5 Popular WWE Superstars that you forgot wrestled in a mask
Masked wrestling is usually synonymous with Mexican ‘Luche Libre’. The tradition dates back to the very start of the Mexican brand of the sport and holds enormous cultural significance for superstars and fans alike.
The ancient Aztec civilisation, which inhabited modern day Mexico, saw masks as central to many different aspects of their lives, including their links to the spiritual worlds, success in victory and deification of important political figures. In modern day professional wrestling the mask has become more about a wrestler’s identity. All wrestlers, in some way, look to transcend themselves, becoming more than who they are outside of the ring. For Mexican stars, this is a more overt way to get that across.
The tradition doesn’t just extend to the Mexican wrestlers, of course, many Japanese stars such as Jushin Thunder Liger and Tiger Mask have sported their own versions throughout their careers. Even in the WWE, there have been some stars that, for different reasons, chose to wrestle at least part of their career behind a mask. Here are five such examples:
#1 Mr America (Hulk Hogan)
It’s safe to say the relationship between WWE, and it’s biggest star of the 80’s, Hulk Hogan, has been anything but smooth. As we speak, Hogan is still technically being kept at arm’s length by the company, owing to one too many PR blunders from the former WWF Champion. It’s unsure whether he will ever return to WWE television, but if history is anything to go by, it’s certainly not out of the question.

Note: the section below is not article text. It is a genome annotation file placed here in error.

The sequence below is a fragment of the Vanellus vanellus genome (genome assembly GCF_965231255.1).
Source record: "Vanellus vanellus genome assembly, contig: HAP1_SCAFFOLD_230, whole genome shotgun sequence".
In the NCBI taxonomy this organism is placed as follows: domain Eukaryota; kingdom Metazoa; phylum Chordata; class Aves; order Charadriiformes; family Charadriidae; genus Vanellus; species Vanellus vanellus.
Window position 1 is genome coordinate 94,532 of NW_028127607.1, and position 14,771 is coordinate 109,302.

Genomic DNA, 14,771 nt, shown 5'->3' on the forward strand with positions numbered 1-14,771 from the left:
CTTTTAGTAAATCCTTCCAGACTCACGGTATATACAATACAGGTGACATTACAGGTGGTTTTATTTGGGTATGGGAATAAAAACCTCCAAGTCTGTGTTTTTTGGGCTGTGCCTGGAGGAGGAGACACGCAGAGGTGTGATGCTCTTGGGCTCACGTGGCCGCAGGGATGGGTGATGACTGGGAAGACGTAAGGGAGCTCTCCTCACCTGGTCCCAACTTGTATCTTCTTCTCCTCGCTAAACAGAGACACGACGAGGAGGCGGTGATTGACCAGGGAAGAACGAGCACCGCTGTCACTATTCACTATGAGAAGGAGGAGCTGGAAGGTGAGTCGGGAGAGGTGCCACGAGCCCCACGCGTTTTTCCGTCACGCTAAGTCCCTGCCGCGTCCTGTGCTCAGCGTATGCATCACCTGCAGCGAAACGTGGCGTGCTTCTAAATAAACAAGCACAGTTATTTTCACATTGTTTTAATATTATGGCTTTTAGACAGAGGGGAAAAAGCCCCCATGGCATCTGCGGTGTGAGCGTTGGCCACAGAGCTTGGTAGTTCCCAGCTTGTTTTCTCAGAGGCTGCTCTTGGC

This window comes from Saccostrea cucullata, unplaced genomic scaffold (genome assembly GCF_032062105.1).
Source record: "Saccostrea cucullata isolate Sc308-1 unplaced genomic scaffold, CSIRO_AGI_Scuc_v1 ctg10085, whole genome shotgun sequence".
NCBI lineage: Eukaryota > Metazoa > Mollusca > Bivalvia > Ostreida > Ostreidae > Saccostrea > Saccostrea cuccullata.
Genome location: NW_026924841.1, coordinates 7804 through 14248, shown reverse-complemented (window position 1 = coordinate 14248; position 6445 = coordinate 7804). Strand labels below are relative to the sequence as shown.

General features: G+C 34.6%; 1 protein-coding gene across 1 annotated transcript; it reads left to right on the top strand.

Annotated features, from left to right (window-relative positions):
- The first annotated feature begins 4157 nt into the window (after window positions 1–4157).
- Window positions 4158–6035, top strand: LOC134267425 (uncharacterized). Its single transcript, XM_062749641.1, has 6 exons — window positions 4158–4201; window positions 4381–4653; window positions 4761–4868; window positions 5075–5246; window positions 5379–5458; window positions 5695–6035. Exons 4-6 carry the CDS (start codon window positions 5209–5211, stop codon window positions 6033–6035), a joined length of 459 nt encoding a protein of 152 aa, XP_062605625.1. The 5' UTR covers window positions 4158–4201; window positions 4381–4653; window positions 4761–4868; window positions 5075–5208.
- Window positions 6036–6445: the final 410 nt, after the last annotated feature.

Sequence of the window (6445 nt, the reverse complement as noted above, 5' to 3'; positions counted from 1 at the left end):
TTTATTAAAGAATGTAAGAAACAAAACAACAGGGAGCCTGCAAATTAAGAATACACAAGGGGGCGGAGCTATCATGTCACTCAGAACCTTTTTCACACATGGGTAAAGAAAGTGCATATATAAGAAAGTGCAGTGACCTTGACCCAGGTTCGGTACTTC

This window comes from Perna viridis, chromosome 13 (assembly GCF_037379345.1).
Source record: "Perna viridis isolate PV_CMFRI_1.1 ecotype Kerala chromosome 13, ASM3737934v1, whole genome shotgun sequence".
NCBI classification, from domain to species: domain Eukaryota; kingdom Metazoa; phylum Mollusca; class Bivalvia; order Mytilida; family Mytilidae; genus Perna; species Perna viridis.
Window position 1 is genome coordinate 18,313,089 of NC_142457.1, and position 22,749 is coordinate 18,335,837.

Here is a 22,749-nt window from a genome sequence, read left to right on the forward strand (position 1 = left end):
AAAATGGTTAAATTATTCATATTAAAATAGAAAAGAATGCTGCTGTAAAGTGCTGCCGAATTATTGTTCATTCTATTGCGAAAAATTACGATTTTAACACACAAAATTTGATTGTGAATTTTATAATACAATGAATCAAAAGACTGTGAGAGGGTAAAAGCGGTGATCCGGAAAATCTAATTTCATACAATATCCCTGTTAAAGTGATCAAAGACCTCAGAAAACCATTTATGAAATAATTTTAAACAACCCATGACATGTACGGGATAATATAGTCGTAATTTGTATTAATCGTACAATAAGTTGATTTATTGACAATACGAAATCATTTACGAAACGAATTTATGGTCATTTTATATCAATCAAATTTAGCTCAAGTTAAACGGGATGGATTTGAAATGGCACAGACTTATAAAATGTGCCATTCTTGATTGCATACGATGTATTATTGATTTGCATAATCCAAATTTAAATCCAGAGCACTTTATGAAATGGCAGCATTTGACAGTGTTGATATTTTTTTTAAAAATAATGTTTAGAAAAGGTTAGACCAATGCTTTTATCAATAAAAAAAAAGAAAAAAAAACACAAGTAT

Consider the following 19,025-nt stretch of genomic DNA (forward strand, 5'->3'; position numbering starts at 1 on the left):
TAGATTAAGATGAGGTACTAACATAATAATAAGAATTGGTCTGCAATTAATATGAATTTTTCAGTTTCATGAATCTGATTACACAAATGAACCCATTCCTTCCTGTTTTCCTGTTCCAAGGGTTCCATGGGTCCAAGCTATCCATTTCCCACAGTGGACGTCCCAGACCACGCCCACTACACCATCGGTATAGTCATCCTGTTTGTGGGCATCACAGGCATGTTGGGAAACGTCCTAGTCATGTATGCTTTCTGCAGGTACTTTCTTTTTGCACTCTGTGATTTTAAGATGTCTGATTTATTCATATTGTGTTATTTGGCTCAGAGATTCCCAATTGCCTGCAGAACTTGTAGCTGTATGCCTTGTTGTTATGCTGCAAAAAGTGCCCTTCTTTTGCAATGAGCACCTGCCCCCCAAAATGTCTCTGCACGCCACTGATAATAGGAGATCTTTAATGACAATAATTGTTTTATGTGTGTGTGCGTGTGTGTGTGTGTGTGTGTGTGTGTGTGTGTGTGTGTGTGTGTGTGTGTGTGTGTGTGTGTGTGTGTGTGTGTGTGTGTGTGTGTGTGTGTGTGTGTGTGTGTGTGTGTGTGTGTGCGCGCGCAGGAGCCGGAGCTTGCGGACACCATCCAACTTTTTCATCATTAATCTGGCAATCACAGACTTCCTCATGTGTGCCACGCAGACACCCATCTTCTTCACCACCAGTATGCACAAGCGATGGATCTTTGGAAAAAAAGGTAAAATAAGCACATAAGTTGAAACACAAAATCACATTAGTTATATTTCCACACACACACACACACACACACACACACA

At times, this troubled relationship has lent itself nicely to some kayfabe storytelling. In 2003, during a moment of high tension between Hogan and WWE Chairman Vince McMahon, The Hulkster would put aside his bright yellow and red tights and slip into something a little more left-field.
After McMahon had ordered him to sit out the rest of his contract with WWE in the aftermath to the Wrestlemania 19 match between the two, Hogan started coming to the ring as the masked wrestler ‘Mr. America’. The idea being that Hogan could still make his way to the ring and entertain the fans as Mr America while keeping the Hogan character off WWE TV.
This was one of those rare storylines which managed to be both cheesy and hilarious. The dynamics of it worked so well; both the fans and Mr McMahon knew what was going on, which only served to make the boss even angrier than normal, and we all know that Vince is at his best when he’s at the end of his rope.
Mr America would come to the ring using the Hogan theme music and his signature finisher, delighting the fans along the way. Perhaps it was the sight of the former legend taking a slightly more self-deprecating approach to himself that endeared the Mr America character to the fans, or maybe it was just a good excuse to jeer and boo Vince.
The gimmick would not last long, however, as the real-life animosity between the two would once again get in the way of business. Hogan left the company, citing frustrations around pay, but at least he was able to give fans one last burst of enjoyment before riding off into the sunset for the second time.